The Buddha in the Attic is not alone, then, but I would nonetheless say first-person-plural narration was a particularly canny call on Otsuka's part; it suits her subject matter perfectly. The novel is about the "picture brides," the Japanese women who made long-distance marriage arrangements with the Japanese immigrant men who were working in California, Oregon, and Washington state. These women, the novel's "we," crossed the Pacific and managed to make lives in the USA until the catastrophe of the internment camps.
So described, the novel sounds like one of those multi-family, multi-generational doorstops that requires a set of family trees on the end papers -- a Japanese Joy Luck Club, say. But it's a slender volume -- 129 pages -- in which a development that might have been four or five chapters in a saga turns into a few sentences. Infants become young adults, marriages struggle through incomprehension to reconciliation, small businesses rise and fall in a matter of a few pages. Names are few.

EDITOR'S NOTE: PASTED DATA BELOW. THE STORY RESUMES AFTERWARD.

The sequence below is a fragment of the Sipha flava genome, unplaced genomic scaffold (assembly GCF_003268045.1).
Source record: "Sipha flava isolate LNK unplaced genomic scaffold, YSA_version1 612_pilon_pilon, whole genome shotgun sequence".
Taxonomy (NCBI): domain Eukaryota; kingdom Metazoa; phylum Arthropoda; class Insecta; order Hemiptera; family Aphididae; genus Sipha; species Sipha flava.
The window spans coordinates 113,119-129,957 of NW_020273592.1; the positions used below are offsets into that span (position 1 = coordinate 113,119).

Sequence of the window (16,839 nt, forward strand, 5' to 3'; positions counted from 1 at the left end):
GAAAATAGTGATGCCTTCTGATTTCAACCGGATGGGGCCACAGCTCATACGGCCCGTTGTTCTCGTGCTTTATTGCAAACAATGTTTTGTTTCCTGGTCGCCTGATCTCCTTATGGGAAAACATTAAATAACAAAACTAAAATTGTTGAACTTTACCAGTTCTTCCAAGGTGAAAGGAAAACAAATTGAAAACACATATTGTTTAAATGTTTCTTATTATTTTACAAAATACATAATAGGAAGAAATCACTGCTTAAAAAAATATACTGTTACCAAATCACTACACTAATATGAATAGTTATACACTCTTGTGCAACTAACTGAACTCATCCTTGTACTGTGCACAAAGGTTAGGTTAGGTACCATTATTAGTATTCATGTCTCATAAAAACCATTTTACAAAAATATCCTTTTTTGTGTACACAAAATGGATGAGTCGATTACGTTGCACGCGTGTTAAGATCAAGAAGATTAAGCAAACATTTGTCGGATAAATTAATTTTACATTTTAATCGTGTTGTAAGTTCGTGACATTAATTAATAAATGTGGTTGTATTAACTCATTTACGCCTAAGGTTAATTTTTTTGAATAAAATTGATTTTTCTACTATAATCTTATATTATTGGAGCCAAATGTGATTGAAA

The book feels as though hundreds of sagas are unscrolling simultaneously, each flickering by in a few seconds. Some of the sagas are a bit sentimental or obvious, and one is not that sorry to see them disappear so quickly, but others are all the more poignant for their brevity.
Perhaps too off-beat to become a classic, but I can imagine this becoming a book-club standard, or a high school English standard -- unorthodox though it is, it has an insistent pull of a new kind.